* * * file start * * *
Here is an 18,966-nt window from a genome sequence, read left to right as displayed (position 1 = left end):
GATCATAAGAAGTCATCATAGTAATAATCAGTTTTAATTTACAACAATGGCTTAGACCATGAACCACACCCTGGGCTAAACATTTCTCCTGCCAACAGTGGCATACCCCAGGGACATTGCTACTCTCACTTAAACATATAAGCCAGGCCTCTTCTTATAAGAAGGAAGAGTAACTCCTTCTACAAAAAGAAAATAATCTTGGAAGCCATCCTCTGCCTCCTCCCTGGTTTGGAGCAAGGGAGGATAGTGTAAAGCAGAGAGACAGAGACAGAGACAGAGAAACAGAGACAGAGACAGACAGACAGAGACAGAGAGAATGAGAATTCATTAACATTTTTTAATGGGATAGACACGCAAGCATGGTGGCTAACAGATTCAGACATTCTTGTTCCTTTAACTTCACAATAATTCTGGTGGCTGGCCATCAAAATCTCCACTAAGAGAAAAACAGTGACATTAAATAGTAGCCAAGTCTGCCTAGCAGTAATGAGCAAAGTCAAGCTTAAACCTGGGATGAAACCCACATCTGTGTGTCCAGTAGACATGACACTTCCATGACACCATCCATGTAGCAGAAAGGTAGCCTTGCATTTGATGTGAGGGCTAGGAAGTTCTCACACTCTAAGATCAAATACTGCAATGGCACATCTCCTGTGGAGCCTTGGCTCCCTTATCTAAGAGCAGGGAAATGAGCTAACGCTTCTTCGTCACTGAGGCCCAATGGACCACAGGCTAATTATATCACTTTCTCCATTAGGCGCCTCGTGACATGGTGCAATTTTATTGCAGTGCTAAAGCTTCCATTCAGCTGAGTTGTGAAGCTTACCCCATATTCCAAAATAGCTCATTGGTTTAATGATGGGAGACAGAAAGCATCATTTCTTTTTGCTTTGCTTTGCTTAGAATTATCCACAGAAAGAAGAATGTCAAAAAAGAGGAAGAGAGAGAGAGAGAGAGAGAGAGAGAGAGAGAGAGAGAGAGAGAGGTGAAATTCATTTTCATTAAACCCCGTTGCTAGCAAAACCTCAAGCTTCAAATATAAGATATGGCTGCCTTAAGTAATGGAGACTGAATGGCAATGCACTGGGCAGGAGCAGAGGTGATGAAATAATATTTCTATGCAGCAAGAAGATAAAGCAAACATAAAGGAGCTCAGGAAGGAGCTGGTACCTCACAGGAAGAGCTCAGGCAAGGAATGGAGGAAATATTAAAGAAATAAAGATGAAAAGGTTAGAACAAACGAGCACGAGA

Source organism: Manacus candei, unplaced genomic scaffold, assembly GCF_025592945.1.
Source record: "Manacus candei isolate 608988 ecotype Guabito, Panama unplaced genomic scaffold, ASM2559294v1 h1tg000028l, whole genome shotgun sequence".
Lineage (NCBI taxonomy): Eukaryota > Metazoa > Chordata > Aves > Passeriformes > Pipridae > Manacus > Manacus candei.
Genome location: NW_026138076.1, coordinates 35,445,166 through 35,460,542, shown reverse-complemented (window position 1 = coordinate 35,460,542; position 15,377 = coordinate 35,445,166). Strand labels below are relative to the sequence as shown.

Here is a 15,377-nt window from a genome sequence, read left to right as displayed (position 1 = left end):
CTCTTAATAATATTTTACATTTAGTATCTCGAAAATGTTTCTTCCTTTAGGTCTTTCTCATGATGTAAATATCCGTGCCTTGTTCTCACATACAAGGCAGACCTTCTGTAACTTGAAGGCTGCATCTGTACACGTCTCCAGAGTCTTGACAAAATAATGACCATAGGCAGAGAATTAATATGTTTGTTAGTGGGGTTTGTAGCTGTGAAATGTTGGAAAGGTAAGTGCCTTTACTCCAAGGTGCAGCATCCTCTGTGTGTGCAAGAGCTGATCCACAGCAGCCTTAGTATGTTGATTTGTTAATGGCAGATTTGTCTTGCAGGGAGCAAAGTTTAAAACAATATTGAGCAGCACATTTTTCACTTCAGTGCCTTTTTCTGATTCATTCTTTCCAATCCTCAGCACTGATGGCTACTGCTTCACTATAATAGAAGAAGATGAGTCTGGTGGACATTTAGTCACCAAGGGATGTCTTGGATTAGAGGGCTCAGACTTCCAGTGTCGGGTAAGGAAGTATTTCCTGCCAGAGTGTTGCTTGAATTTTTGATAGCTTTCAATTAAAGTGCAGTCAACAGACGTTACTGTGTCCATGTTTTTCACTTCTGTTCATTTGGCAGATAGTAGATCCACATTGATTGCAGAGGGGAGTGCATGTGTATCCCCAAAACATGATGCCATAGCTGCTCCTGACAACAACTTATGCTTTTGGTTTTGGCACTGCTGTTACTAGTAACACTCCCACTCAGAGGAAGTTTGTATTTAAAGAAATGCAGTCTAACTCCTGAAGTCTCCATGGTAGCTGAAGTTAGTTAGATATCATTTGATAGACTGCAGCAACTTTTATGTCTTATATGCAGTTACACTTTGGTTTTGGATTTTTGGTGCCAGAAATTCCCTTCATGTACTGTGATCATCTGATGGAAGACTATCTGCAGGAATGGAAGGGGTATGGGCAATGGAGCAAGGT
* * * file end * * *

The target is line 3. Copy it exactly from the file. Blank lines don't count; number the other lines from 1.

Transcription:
Source organism: Manacus candei, unplaced genomic scaffold, assembly GCF_025592945.1.